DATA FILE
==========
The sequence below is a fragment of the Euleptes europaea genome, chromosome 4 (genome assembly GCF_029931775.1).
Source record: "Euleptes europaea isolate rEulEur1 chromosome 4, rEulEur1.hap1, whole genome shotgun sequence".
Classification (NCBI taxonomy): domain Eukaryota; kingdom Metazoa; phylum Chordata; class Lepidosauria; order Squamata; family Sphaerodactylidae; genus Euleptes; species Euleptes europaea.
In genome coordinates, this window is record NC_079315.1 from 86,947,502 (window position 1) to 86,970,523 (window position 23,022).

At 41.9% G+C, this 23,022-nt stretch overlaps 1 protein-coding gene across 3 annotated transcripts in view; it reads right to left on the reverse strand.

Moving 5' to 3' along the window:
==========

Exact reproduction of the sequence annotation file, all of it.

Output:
The sequence below is a fragment of the Euleptes europaea genome, chromosome 4 (genome assembly GCF_029931775.1).
Source record: "Euleptes europaea isolate rEulEur1 chromosome 4, rEulEur1.hap1, whole genome shotgun sequence".
Classification (NCBI taxonomy): domain Eukaryota; kingdom Metazoa; phylum Chordata; class Lepidosauria; order Squamata; family Sphaerodactylidae; genus Euleptes; species Euleptes europaea.
In genome coordinates, this window is record NC_079315.1 from 86,947,502 (window position 1) to 86,970,523 (window position 23,022).

At 41.9% G+C, this 23,022-nt stretch overlaps 1 protein-coding gene across 3 annotated transcripts in view; it reads right to left on the reverse strand.

Moving 5' to 3' along the window: